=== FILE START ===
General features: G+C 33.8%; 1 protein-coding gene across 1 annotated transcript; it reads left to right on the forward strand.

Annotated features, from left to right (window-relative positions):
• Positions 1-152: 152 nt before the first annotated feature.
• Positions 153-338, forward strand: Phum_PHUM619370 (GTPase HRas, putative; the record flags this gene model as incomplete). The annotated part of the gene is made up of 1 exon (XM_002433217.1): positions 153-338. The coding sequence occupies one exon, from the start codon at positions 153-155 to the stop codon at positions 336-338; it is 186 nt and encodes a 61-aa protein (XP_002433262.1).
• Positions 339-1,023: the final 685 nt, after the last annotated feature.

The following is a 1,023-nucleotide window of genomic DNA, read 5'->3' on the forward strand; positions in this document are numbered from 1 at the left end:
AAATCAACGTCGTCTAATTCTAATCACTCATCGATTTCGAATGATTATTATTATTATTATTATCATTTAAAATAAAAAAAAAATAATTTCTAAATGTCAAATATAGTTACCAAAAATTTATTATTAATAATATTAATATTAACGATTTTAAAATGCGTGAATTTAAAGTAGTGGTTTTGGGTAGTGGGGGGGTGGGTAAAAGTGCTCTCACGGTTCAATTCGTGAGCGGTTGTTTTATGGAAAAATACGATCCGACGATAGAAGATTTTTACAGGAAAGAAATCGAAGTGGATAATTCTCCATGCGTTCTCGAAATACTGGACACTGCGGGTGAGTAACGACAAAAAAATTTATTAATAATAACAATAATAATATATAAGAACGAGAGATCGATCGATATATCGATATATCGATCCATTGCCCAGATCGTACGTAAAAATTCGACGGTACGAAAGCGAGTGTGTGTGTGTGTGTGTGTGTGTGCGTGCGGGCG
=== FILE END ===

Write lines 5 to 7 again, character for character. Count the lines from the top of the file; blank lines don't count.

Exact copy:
• Positions 339-1,023: the final 685 nt, after the last annotated feature.

The following is a 1,023-nucleotide window of genomic DNA, read 5'->3' on the forward strand; positions in this document are numbered from 1 at the left end:
AAATCAACGTCGTCTAATTCTAATCACTCATCGATTTCGAATGATTATTATTATTATTATTATCATTTAAAATAAAAAAAAAATAATTTCTAAATGTCAAATATAGTTACCAAAAATTTATTATTAATAATATTAATATTAACGATTTTAAAATGCGTGAATTTAAAGTAGTGGTTTTGGGTAGTGGGGGGGTGGGTAAAAGTGCTCTCACGGTTCAATTCGTGAGCGGTTGTTTTATGGAAAAATACGATCCGACGATAGAAGATTTTTACAGGAAAGAAATCGAAGTGGATAATTCTCCATGCGTTCTCGAAATACTGGACACTGCGGGTGAGTAACGACAAAAAAATTTATTAATAATAACAATAATAATATATAAGAACGAGAGATCGATCGATATATCGATATATCGATCCATTGCCCAGATCGTACGTAAAAATTCGACGGTACGAAAGCGAGTGTGTGTGTGTGTGTGTGTGTGTGCGTGCGGGCG